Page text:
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Think small for big purchases

By Rob Carrick

The Globe and Mail: Published Monday, Jul. 15 2013

We have a big problem.

Big weddings, big cars, big houses. They add up to big debts. Next time you’re considering a major purchase, try thinking small.

The Think Small philosophy of spending may be the only way some first-time buyers will ever get into today’s housing market, where borrowing costs have risen and prices are holding firm or rising on a national basis.

Further mortgage rate increases might help keep a lid on sales and prices, but they’re deadly in terms of overall housing affordability. The average Canadian home sold for $386,585 in June, which means monthly payments of $1,865 if you assume a 3.39 per cent fixed five-year mortgage rate and a 5 per cent down payment. If prices fell 5 per cent and mortgage rates increased by half a percentage point, the monthly payment is pretty much the same. The lesson here is that small rate hikes offset sizable price declines.

Some options for circumventing high house prices: Rent, buy a condo instead of a house, live in the suburbs or countryside, or buy a house and rent out a bedroom or basement apartment. Another approach is to think small. Buy a house with three bedrooms instead of four. Forgo the main floor family room and big backyard, or go for a bungalow instead of a two-storey home.

Inspiration for considering the Think Small philosophy of spending can be found in a short personal essay written by a Globe reader named Liz Mayer. For almost 30 years, she and her husband owned a 3,000-square-foot Victorian home in Belleville, Ont. They thought big as buyers, and now they regret it.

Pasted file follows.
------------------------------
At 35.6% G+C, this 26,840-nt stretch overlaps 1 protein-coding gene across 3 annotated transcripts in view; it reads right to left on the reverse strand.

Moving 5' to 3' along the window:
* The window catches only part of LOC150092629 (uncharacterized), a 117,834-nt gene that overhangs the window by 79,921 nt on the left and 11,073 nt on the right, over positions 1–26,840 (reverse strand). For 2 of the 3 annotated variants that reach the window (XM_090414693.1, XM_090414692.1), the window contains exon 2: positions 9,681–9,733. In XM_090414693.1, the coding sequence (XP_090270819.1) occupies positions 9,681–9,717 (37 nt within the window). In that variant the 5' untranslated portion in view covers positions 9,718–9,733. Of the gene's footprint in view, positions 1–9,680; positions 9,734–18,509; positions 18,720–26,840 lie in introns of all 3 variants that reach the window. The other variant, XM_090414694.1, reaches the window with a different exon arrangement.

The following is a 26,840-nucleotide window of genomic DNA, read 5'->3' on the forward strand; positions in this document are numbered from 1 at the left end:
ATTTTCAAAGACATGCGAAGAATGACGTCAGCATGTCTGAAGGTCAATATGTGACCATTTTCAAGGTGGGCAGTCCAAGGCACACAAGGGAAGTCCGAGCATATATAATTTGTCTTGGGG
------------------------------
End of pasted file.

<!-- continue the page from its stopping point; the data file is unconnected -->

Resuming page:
In particular, they regret a two-storey addition to what was already a large house. “We didn’t need more space,” Ms. Mayer writes. “We could have managed just fine with less room and had more money left over, both to build wealth, and do more of the things we enjoyed – travelling, going out with friends and family and contributing to causes we believed in.”

Numbers from the real estate broker Royal LePage show the national average price for a two-storey house was $419,614 in the second quarter, while the bungalow average was $386,547 and the average price for a condo was $248.750. Buying a smaller home means big compromises, but you save a lot of money. At current discounted five-year mortgage rates, the monthly difference between the average two-storey home and condo is $823, assuming a 5 per cent down payment. You’ll also pay less in utilities, insurance and maintenance with a smaller home.

My comment: Lots of good advice here, especially for first time buyers. But it’s important to consider condo fees when calculating potential savings.  – Robert.

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